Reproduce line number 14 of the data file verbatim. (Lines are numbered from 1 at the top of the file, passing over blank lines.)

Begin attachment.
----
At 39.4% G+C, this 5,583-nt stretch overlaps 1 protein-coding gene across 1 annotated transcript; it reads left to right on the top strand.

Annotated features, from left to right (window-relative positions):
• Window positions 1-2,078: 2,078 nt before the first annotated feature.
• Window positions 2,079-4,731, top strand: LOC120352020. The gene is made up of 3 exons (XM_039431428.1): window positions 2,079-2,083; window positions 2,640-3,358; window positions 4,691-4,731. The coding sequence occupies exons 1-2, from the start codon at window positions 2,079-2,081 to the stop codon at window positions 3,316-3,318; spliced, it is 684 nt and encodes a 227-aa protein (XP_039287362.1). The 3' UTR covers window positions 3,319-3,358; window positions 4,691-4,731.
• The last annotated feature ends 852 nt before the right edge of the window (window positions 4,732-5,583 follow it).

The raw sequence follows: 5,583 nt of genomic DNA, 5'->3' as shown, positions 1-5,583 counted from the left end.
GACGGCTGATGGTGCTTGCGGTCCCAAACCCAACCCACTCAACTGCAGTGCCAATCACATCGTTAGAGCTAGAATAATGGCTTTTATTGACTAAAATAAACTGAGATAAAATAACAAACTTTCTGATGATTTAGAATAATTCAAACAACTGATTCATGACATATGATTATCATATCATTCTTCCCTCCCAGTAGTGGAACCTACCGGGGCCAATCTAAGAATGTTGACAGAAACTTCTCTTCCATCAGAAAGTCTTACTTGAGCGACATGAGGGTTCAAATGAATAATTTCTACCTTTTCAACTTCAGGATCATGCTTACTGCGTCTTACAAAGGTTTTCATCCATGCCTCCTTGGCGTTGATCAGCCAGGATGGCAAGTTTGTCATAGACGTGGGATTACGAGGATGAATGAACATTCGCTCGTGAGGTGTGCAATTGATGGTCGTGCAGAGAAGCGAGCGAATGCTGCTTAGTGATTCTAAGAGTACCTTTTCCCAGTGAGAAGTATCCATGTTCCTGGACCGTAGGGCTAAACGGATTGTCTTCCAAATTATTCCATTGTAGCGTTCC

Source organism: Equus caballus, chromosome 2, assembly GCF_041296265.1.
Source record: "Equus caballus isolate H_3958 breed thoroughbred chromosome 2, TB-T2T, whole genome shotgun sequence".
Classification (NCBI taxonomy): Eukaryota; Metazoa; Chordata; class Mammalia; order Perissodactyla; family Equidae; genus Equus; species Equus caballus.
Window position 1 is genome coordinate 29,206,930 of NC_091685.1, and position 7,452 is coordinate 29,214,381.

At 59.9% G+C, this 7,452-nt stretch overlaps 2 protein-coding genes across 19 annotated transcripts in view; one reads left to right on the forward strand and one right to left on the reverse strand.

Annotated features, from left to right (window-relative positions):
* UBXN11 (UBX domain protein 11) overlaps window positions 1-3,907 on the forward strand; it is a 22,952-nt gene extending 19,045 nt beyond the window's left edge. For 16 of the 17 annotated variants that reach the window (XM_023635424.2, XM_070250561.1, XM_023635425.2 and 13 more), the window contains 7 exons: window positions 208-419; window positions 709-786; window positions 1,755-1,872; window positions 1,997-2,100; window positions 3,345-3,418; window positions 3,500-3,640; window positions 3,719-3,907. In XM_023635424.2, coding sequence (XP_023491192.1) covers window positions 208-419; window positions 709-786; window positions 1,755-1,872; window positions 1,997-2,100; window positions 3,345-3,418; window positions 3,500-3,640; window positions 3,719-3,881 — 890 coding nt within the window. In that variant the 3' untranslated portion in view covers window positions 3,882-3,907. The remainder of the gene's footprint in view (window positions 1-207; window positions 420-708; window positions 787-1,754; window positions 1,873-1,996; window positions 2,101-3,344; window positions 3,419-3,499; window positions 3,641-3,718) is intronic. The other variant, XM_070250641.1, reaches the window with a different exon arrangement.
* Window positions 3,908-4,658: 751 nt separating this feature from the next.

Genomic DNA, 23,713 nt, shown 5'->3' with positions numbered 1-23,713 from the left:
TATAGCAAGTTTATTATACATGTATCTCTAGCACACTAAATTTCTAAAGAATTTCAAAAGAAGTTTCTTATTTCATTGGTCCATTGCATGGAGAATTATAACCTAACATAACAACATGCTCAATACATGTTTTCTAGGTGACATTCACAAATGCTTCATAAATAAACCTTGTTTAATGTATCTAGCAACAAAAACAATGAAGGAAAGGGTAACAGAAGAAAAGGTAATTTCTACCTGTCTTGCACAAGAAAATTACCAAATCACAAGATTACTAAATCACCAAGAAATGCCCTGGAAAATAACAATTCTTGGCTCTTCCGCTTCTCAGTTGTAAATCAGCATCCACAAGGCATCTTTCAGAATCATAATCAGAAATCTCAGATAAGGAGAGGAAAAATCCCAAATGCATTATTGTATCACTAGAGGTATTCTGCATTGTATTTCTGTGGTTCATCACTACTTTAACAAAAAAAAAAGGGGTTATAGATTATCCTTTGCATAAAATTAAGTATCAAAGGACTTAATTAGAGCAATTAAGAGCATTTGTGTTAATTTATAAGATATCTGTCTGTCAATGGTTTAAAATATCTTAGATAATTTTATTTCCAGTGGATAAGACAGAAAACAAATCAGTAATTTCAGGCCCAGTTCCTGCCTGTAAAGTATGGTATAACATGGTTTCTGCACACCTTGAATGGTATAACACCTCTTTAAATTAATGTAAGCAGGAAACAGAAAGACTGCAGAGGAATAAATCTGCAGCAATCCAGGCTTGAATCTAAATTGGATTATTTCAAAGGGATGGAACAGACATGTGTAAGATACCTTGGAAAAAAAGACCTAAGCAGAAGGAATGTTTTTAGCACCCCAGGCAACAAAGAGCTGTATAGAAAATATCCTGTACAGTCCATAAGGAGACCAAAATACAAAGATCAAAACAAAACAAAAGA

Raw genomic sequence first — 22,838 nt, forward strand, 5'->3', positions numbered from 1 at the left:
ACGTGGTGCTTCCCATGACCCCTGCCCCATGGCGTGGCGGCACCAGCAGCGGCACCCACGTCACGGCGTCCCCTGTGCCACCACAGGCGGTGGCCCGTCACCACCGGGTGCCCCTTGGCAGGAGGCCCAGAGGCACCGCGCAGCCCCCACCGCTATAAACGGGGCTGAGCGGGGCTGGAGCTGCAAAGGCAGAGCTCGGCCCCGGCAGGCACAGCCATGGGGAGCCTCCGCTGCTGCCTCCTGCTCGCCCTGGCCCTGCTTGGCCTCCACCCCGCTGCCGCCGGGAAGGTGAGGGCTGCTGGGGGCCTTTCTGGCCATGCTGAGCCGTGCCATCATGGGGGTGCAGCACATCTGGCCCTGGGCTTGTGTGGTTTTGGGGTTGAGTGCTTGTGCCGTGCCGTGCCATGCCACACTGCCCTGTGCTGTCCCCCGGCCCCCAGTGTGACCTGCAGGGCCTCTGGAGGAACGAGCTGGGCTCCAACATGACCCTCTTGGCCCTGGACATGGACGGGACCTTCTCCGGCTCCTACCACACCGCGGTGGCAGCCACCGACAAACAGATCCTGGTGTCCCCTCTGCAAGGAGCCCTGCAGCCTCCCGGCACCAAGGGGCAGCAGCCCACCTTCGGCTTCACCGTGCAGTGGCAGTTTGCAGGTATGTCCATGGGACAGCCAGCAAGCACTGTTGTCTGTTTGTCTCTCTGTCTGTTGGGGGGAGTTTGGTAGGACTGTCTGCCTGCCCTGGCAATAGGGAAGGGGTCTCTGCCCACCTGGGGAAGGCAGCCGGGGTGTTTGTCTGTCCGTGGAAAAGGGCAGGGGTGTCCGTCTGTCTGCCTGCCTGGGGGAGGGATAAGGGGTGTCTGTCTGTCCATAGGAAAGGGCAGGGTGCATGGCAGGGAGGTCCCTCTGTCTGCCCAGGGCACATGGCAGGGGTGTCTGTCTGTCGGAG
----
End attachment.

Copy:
* UBXN11 (UBX domain protein 11) overlaps window positions 1-3,907 on the forward strand; it is a 22,952-nt gene extending 19,045 nt beyond the window's left edge. For 16 of the 17 annotated variants that reach the window (XM_023635424.2, XM_070250561.1, XM_023635425.2 and 13 more), the window contains 7 exons: window positions 208-419; window positions 709-786; window positions 1,755-1,872; window positions 1,997-2,100; window positions 3,345-3,418; window positions 3,500-3,640; window positions 3,719-3,907. In XM_023635424.2, coding sequence (XP_023491192.1) covers window positions 208-419; window positions 709-786; window positions 1,755-1,872; window positions 1,997-2,100; window positions 3,345-3,418; window positions 3,500-3,640; window positions 3,719-3,881 — 890 coding nt within the window. In that variant the 3' untranslated portion in view covers window positions 3,882-3,907. The remainder of the gene's footprint in view (window positions 1-207; window positions 420-708; window positions 787-1,754; window positions 1,873-1,996; window positions 2,101-3,344; window positions 3,419-3,499; window positions 3,641-3,718) is intronic. The other variant, XM_070250641.1, reaches the window with a different exon arrangement.